Jew York, Jew-free, Yiddo: The New Controversial Additions to the Oxford English Dictionary

Judges say new entries reflect how language is used, and offensive words are labelled as such in the dictionary

Gabe Friedman
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The Oxford English Dictionary.
The Oxford English Dictionary.Credit: JTA/Pictures Ltd./Corbis via Getty Images
Gabe Friedman

It’s not just “yiddo.” The Oxford English Dictionary has just added a slew of Jewish-themed and Yiddish terms, some of which are sure to offend.

The venerable institution’s list of new entries for January 2020 contains dozens of items with Jewish content, from “bialy” to “Jewfro” to “yeshiva bochur.” 

Responding to debate this week about the inclusion of yiddo, a term for fans of the British Tottenham Hotspurs soccer club that borrows from a derogatory term for Jewish people, the dictionary’s compilers said they judge proposed additions by their significance, not whether they offend.

“We reflect, rather than dictate, how language is used which means we include words which may be considered sensitive and derogatory. These are always labelled as such,” the OED said in a statement.

A few other new additions also tread potentially offensive ground, including a derogatory application of the word “bagel” referring to Jews that the dictionary says is used in South Africa. Most of the others run little risk of offending anyone (though some might object to the designation of a few terms, such as “kibitz,” as rare).

Here’s the full list of Jewish additions:

anti-Semiticism, n.: “Prejudice, hostility, or discrimination towards Jewish people on religious, cultural, or ethnic grounds; = anti-Semitism n.”

bialy, n.: “A chewy bread roll having a circular indentation filled with finely chopped onion. Cf. Bialystok n.”

Bialystok, n.: “a chewy bread roll having a circular indentation filled with finely chopped onion; = bialy n.”

bochur, n.: “A boy or young man; spec. a student of Talmudic and rabbinical writings at a yeshiva (yeshiva n.). Cf. yeshiva bochur n.”

chrain [Yiddish], n.: “Horseradish; spec. a piquant sauce made with grated horseradish, vinegar, and (sometimes) beetroot, used as a condiment and traditionally served with…”

chutzpadik [Yiddish], adj.: “Esp. in Jewish usage: showing chutzpah; impudent, impertinent; audacious, very self-confident.”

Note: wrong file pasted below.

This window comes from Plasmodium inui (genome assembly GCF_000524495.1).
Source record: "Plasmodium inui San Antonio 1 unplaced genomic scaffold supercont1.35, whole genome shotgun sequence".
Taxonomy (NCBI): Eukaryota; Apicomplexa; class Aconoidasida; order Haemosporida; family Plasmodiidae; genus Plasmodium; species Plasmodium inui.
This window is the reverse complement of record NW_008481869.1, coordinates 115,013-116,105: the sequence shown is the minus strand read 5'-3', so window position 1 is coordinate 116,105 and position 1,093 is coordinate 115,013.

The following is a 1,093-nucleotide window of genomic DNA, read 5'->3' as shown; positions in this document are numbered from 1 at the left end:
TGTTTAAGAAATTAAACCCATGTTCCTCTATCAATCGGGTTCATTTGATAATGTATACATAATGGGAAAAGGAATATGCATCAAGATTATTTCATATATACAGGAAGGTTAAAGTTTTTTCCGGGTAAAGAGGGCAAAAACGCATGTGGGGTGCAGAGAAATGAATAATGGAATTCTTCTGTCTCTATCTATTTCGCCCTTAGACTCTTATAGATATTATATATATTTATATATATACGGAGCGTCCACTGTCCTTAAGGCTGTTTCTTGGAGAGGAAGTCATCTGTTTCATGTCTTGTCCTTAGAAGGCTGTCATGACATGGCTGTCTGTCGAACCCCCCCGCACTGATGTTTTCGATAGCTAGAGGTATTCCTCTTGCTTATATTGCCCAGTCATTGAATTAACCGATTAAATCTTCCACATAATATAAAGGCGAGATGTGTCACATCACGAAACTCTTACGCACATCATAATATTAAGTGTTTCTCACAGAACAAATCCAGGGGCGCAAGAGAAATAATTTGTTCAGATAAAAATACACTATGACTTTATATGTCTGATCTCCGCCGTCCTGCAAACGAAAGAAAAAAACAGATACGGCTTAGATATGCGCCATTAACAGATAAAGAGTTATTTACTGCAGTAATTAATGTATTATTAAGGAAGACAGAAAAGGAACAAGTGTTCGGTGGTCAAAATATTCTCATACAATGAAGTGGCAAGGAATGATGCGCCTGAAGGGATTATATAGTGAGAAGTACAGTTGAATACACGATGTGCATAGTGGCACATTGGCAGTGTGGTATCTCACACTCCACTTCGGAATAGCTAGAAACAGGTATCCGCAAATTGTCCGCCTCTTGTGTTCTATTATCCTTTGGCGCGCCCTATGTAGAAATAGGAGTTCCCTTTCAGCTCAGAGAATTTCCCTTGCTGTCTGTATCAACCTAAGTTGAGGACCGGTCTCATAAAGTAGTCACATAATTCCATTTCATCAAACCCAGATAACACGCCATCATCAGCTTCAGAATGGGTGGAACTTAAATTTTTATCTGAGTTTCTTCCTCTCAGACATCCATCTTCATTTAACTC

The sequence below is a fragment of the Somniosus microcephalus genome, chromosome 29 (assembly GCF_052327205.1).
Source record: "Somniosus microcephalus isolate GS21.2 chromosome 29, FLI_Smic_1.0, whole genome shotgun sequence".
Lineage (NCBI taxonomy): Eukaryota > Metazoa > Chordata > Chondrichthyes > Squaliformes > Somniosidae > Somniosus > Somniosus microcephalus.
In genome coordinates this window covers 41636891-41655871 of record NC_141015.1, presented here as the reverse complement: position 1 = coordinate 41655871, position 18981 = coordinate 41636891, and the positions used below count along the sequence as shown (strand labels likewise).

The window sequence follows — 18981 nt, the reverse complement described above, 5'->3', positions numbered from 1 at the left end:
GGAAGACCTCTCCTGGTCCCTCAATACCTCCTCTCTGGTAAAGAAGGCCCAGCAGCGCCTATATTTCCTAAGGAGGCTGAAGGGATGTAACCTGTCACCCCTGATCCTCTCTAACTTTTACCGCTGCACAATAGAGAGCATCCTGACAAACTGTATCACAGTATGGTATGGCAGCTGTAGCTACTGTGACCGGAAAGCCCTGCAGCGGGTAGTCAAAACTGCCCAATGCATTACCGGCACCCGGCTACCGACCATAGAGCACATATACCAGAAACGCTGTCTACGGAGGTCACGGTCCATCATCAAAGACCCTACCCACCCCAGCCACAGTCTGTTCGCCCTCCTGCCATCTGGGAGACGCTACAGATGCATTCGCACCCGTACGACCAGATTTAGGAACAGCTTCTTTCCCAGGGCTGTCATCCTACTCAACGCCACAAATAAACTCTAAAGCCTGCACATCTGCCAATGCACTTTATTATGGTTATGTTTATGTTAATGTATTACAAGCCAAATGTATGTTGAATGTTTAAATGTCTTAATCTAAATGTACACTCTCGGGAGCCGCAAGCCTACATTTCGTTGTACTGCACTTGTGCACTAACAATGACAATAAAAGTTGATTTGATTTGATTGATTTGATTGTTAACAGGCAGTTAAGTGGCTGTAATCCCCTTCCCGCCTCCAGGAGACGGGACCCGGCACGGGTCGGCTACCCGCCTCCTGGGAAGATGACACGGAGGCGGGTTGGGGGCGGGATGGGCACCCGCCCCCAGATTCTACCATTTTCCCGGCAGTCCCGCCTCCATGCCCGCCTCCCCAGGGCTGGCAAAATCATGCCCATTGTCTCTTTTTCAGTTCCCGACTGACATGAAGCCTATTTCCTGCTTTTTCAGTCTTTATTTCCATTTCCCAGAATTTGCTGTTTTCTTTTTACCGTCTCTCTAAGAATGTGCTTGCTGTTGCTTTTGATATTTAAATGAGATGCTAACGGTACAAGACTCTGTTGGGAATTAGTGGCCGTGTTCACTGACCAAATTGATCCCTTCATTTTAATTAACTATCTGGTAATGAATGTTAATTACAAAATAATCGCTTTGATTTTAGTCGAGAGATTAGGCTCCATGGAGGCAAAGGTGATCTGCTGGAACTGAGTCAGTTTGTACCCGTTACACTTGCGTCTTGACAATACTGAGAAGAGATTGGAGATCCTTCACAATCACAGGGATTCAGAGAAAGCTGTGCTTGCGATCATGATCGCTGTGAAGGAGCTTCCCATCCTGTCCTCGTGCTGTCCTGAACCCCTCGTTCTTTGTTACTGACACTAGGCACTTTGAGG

farbrengen, n.: “A Hasidic gathering, usually with eating, drinking, singing, and discussion of Hasidic teachings, held especially on the Sabbath and other festivals…”

farkakte [Yiddish], adj.: “Covered in excrement. Rare.”

futzing [Yiddish], n.: “Ineffectual or trifling activity; messing about; tinkering. Chiefly with around.”

glatt kosher, adj.: “Designating food prepared according to a strict interpretation of Jewish dietary law; of or relating to such food; strictly kosher.”

hanukkiah, n.: “A candelabrum holding eight lights and a shamash (shamash n. 2), used during the eight days of Hanukkah. Cf. menorah n.”

Jewdar, n.: “An ability, attributed esp. to Jewish people and likened humorously to radar, to identify a (fellow) Jewish person by intuition…”

Jewfro, n.: “A curly, frizzy, or bushy hairstyle worn by some Jewish people, reminiscent of an Afro.”

Jew-hating, n.: “Hatred of Jewish people or culture; anti-Semitism.” 

Jew-hating, adj.: “That hates Jewish people or culture; anti-Semitic.”

Jewish American, n. and adj.: “An American of Jewish origin or descent.”

Jewish-Christian, n. and adj.: “Church History. A member of a Jewish-Christian church or community (see sense B. 1). Cf. Judaeo-Christian n. 1.”

Jewish Christianity, n.: “The state or fact of being Jewish-Christian. Also: Jewish-Christian culture, beliefs, etc. Cf. Judaeo-Christianity n.”

Jew town, n.: “A name for: an area inhabited predominantly by Jewish people. In later use, esp. such an area within a larger urban environment…”

Jew York, n.: “A name for: New York.”

kibitz [Yiddish], n.: “A spectator of a game, esp. of cards. Cf. kibitzer n. 1. Rare.”